If the environment is not right for the adult flea to emerge, the cocoon is capable of protecting it for months.
The cocoons have a sticky outer coating allowing them to lay undetected deep in carpets. The flea will stay inside the cocoon until it feels the obvious presence of a potential host. The pupae will observe for body heat, a rise in carbon dioxide levels and vibrations. These are signs triggered by pets or people moving around. Only then will it be alerted to emerge from its cocoon and begin its life as an adult flea.
As soon as it emerges from the cocoon the now adult flea must begin to feed within a few hours, so needs to find a host. After their first meal adult fleas will begin to breed and will start to lay eggs within a few days.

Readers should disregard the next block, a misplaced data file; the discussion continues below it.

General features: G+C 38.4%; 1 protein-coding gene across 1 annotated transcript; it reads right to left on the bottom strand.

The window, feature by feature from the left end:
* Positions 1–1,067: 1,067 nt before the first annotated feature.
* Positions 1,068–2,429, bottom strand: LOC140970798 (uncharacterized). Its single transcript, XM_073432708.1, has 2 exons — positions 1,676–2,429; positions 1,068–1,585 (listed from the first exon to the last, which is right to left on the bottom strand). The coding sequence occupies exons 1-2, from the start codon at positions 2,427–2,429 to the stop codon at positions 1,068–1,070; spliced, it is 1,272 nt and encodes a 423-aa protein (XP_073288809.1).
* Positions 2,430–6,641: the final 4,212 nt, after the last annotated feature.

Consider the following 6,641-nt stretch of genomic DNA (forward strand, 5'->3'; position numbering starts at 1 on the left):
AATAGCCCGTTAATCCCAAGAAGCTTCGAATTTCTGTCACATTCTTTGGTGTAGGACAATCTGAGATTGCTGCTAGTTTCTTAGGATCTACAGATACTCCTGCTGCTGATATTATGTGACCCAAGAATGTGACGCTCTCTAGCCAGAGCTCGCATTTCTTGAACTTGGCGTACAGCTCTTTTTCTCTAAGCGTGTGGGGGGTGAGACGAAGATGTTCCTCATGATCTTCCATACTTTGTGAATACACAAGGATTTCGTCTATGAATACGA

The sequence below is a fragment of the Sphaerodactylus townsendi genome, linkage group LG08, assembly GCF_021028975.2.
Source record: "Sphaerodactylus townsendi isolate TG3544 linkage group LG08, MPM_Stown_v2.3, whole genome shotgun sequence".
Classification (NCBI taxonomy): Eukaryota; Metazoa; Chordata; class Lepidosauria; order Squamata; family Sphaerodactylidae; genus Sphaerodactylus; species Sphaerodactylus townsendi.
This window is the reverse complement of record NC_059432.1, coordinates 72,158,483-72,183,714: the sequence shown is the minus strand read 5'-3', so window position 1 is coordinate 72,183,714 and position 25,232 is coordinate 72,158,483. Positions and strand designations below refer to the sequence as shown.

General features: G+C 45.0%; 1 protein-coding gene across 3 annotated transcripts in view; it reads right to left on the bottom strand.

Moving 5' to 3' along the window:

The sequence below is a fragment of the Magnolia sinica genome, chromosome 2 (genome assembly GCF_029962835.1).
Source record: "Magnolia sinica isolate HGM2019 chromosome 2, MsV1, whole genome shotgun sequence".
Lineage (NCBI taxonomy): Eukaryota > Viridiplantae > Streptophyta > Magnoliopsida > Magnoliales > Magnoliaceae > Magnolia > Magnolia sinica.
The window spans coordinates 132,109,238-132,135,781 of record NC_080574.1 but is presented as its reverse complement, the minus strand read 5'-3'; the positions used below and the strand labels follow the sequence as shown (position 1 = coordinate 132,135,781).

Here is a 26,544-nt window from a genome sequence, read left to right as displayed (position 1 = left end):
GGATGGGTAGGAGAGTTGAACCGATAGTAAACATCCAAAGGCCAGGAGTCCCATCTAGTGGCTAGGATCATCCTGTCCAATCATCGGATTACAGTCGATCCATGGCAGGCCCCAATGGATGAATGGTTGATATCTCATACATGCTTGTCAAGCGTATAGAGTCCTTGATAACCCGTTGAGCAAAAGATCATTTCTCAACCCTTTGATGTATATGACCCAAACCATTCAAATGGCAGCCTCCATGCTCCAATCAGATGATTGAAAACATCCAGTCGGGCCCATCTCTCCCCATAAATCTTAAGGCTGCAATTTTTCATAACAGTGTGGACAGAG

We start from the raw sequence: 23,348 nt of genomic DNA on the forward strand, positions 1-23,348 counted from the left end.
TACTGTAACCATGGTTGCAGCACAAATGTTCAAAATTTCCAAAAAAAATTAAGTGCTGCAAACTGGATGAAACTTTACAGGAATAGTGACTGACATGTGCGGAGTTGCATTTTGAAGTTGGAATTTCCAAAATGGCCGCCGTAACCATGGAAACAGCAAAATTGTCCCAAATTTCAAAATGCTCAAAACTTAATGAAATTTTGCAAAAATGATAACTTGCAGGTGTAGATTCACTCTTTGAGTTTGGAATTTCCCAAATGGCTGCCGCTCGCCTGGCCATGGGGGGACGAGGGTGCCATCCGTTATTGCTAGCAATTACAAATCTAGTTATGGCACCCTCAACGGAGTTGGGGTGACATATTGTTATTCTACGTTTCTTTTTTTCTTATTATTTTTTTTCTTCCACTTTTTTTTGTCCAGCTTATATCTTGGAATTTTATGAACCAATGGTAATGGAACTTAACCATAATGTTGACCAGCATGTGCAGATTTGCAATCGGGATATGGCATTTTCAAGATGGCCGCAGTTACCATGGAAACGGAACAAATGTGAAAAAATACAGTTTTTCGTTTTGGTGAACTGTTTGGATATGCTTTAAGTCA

New adult fleas are flat-bodied, very small, and almost black in color. Once they begin to feed, they will become larger and lighter in color.
When fleas are newly emerged, their abdominal segments overlap making them seem smaller than they actually are. After feeding these spread out and no longer overlap. When they have consumed a blood meal, their abdomens expand and their size is doubled.
They will spend most of their time living on the host, feeding (bloodsucking), breeding, and laying eggs.
What Shape Are Fleas?
Like most insects, they have six legs and three body segments; head, thorax and abdomen. The body is a flattened pancake-like shape, which allows them ease of movement through the fur or feathers of the host. They have two black eyes, one at either side of the head.
Their body is covered with dark spines and bristles. On their legs, they have backward shaped hairs and spines, giving them the power to grasp on to the animals.
They have long legs; the hind legs being longer than the others. This helps them with their amazing ability to jump from host to host.